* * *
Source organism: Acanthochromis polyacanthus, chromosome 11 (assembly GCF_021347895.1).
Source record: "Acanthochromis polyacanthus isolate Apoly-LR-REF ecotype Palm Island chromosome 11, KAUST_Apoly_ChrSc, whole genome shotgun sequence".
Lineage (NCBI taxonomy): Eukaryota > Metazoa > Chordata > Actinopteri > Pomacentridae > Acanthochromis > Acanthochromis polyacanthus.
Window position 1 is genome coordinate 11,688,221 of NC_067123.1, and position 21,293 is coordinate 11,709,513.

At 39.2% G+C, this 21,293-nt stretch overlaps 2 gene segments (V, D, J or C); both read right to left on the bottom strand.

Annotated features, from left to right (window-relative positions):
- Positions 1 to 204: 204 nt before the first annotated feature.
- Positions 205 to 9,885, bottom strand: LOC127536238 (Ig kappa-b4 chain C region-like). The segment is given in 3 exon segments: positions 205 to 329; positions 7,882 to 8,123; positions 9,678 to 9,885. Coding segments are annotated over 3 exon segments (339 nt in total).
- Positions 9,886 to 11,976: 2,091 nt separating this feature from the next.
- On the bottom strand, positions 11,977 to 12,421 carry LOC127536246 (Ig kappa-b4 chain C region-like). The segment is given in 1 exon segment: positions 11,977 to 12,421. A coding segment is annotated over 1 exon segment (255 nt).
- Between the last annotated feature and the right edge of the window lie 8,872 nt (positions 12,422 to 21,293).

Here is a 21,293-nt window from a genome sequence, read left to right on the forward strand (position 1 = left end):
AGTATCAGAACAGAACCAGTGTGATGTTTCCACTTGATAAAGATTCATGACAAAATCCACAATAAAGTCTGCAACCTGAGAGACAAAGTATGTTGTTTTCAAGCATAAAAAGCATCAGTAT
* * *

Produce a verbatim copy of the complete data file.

Source organism: Acanthochromis polyacanthus, chromosome 11 (assembly GCF_021347895.1).
Source record: "Acanthochromis polyacanthus isolate Apoly-LR-REF ecotype Palm Island chromosome 11, KAUST_Apoly_ChrSc, whole genome shotgun sequence".
Lineage (NCBI taxonomy): Eukaryota > Metazoa > Chordata > Actinopteri > Pomacentridae > Acanthochromis > Acanthochromis polyacanthus.
Window position 1 is genome coordinate 11,688,221 of NC_067123.1, and position 21,293 is coordinate 11,709,513.

At 39.2% G+C, this 21,293-nt stretch overlaps 2 gene segments (V, D, J or C); both read right to left on the bottom strand.

Annotated features, from left to right (window-relative positions):
- Positions 1 to 204: 204 nt before the first annotated feature.
- Positions 205 to 9,885, bottom strand: LOC127536238 (Ig kappa-b4 chain C region-like). The segment is given in 3 exon segments: positions 205 to 329; positions 7,882 to 8,123; positions 9,678 to 9,885. Coding segments are annotated over 3 exon segments (339 nt in total).
- Positions 9,886 to 11,976: 2,091 nt separating this feature from the next.
- On the bottom strand, positions 11,977 to 12,421 carry LOC127536246 (Ig kappa-b4 chain C region-like). The segment is given in 1 exon segment: positions 11,977 to 12,421. A coding segment is annotated over 1 exon segment (255 nt).
- Between the last annotated feature and the right edge of the window lie 8,872 nt (positions 12,422 to 21,293).

Here is a 21,293-nt window from a genome sequence, read left to right on the forward strand (position 1 = left end):
AGTATCAGAACAGAACCAGTGTGATGTTTCCACTTGATAAAGATTCATGACAAAATCCACAATAAAGTCTGCAACCTGAGAGACAAAGTATGTTGTTTTCAAGCATAAAAAGCATCAGTAT